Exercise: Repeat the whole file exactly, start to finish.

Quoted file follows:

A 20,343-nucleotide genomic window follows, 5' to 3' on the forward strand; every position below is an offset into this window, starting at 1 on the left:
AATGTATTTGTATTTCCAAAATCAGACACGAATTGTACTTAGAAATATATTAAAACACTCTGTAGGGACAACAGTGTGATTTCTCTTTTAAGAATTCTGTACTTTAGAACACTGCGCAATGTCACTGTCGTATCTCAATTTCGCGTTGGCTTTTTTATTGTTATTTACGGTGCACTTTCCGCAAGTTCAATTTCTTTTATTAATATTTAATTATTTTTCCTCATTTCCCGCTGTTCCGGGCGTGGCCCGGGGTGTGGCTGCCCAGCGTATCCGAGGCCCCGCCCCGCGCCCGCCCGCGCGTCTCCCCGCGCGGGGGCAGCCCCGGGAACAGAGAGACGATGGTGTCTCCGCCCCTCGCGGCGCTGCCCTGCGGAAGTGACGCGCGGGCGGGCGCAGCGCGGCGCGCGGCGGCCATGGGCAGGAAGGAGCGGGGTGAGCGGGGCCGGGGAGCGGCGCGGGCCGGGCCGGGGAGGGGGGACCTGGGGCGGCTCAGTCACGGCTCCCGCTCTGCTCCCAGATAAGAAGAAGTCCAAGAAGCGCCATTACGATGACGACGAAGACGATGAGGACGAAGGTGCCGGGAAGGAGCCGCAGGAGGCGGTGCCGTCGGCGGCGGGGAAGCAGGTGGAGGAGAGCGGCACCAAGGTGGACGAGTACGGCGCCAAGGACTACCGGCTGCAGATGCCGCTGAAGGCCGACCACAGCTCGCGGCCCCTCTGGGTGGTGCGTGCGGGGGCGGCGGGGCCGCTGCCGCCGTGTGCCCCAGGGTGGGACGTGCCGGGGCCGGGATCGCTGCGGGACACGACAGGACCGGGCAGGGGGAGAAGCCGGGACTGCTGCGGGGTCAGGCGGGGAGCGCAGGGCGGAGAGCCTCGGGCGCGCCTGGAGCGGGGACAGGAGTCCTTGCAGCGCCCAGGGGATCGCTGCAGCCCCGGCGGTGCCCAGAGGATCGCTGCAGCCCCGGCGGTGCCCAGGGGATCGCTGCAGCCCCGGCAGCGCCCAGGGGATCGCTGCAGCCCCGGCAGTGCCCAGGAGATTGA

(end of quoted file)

A 20,343-nucleotide genomic window follows, 5' to 3' on the forward strand; every position below is an offset into this window, starting at 1 on the left:
AATGTATTTGTATTTCCAAAATCAGACACGAATTGTACTTAGAAATATATTAAAACACTCTGTAGGGACAACAGTGTGATTTCTCTTTTAAGAATTCTGTACTTTAGAACACTGCGCAATGTCACTGTCGTATCTCAATTTCGCGTTGGCTTTTTTATTGTTATTTACGGTGCACTTTCCGCAAGTTCAATTTCTTTTATTAATATTTAATTATTTTTCCTCATTTCCCGCTGTTCCGGGCGTGGCCCGGGGTGTGGCTGCCCAGCGTATCCGAGGCCCCGCCCCGCGCCCGCCCGCGCGTCTCCCCGCGCGGGGGCAGCCCCGGGAACAGAGAGACGATGGTGTCTCCGCCCCTCGCGGCGCTGCCCTGCGGAAGTGACGCGCGGGCGGGCGCAGCGCGGCGCGCGGCGGCCATGGGCAGGAAGGAGCGGGGTGAGCGGGGCCGGGGAGCGGCGCGGGCCGGGCCGGGGAGGGGGGACCTGGGGCGGCTCAGTCACGGCTCCCGCTCTGCTCCCAGATAAGAAGAAGTCCAAGAAGCGCCATTACGATGACGACGAAGACGATGAGGACGAAGGTGCCGGGAAGGAGCCGCAGGAGGCGGTGCCGTCGGCGGCGGGGAAGCAGGTGGAGGAGAGCGGCACCAAGGTGGACGAGTACGGCGCCAAGGACTACCGGCTGCAGATGCCGCTGAAGGCCGACCACAGCTCGCGGCCCCTCTGGGTGGTGCGTGCGGGGGCGGCGGGGCCGCTGCCGCCGTGTGCCCCAGGGTGGGACGTGCCGGGGCCGGGATCGCTGCGGGACACGACAGGACCGGGCAGGGGGAGAAGCCGGGACTGCTGCGGGGTCAGGCGGGGAGCGCAGGGCGGAGAGCCTCGGGCGCGCCTGGAGCGGGGACAGGAGTCCTTGCAGCGCCCAGGGGATCGCTGCAGCCCCGGCGGTGCCCAGAGGATCGCTGCAGCCCCGGCGGTGCCCAGGGGATCGCTGCAGCCCCGGCAGCGCCCAGGGGATCGCTGCAGCCCCGGCAGTGCCCAGGAGATTGA